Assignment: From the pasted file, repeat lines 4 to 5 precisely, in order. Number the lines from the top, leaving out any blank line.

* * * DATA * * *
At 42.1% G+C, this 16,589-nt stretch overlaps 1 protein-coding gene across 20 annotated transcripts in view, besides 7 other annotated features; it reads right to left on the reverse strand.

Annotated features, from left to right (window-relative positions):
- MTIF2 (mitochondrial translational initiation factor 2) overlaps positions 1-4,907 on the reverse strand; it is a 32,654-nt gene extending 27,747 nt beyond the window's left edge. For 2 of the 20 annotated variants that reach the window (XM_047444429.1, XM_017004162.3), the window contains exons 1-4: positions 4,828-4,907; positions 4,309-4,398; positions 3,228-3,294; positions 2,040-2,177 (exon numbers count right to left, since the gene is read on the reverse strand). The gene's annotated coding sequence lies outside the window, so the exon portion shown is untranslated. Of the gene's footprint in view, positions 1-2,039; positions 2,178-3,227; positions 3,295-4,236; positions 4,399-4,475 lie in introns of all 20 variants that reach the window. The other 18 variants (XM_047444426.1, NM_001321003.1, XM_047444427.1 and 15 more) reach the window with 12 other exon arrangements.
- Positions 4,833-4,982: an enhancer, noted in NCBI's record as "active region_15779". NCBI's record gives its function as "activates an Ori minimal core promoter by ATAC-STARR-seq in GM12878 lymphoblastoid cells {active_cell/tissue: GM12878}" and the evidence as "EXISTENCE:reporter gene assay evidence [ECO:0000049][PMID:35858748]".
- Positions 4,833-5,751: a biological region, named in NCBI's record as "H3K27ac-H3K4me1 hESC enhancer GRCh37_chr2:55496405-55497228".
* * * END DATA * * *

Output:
- Positions 4,833-4,982: an enhancer, noted in NCBI's record as "active region_15779". NCBI's record gives its function as "activates an Ori minimal core promoter by ATAC-STARR-seq in GM12878 lymphoblastoid cells {active_cell/tissue: GM12878}" and the evidence as "EXISTENCE:reporter gene assay evidence [ECO:0000049][PMID:35858748]".
- Positions 4,833-5,751: a biological region, named in NCBI's record as "H3K27ac-H3K4me1 hESC enhancer GRCh37_chr2:55496405-55497228".